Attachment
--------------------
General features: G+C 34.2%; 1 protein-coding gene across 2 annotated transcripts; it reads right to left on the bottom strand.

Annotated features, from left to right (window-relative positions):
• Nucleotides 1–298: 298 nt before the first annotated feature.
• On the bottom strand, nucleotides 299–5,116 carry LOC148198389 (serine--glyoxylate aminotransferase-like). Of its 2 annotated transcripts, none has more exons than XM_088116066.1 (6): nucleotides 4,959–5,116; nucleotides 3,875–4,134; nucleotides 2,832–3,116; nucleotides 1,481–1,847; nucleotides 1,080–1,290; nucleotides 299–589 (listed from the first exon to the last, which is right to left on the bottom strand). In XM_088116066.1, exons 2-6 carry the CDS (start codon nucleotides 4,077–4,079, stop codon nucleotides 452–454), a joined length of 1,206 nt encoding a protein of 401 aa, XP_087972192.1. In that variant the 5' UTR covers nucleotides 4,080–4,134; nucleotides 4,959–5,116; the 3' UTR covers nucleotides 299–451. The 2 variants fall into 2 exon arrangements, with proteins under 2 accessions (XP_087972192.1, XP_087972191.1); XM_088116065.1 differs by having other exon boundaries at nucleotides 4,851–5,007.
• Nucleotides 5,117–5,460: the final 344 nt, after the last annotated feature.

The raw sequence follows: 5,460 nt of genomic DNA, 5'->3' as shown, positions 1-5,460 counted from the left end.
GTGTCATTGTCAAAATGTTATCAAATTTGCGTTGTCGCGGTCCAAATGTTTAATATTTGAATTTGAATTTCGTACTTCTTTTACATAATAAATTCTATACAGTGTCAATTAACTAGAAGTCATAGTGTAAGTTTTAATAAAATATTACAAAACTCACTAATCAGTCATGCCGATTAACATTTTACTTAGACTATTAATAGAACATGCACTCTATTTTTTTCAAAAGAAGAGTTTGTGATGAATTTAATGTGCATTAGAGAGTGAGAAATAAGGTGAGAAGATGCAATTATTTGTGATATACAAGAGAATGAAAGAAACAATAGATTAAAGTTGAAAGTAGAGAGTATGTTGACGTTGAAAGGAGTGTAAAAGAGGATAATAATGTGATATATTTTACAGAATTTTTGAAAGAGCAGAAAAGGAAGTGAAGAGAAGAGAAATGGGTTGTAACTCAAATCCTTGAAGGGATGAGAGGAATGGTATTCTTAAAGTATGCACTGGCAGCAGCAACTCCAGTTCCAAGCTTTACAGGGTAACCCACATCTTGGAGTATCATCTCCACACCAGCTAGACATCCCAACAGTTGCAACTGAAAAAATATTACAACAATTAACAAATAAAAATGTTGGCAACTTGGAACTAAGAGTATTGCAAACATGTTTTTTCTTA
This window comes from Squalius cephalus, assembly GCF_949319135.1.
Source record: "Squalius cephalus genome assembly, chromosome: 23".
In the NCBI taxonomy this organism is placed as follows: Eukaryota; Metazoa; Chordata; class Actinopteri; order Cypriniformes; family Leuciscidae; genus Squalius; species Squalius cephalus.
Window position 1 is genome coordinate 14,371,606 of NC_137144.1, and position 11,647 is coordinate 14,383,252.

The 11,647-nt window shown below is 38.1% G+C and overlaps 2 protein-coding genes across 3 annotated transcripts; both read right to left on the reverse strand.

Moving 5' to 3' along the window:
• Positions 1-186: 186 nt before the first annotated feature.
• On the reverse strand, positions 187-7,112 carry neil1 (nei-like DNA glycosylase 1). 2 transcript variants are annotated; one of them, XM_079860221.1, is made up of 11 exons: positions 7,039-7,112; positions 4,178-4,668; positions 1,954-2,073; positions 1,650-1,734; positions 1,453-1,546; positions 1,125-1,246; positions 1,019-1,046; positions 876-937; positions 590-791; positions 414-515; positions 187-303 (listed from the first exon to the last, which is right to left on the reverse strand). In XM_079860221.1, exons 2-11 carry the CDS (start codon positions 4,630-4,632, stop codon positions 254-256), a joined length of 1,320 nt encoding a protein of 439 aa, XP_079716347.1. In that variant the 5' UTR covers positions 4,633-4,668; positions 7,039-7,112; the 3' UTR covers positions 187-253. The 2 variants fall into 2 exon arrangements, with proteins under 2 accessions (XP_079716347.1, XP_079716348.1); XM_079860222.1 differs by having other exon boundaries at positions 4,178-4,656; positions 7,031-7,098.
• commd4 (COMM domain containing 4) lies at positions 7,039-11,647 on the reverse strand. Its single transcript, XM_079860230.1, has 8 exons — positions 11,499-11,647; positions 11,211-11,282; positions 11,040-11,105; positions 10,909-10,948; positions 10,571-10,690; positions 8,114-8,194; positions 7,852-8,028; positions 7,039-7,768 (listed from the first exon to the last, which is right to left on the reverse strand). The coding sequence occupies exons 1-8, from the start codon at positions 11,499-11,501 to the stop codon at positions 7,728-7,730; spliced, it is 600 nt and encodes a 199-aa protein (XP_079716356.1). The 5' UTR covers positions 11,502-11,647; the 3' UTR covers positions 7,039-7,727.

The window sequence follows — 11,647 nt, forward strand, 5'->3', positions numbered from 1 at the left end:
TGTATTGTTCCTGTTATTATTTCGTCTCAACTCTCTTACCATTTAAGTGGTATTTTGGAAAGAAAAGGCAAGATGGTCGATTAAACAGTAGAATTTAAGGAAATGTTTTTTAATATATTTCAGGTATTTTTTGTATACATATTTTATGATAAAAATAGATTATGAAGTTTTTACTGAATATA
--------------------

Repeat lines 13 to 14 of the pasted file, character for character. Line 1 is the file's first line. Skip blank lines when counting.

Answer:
Moving 5' to 3' along the window:
• Positions 1-186: 186 nt before the first annotated feature.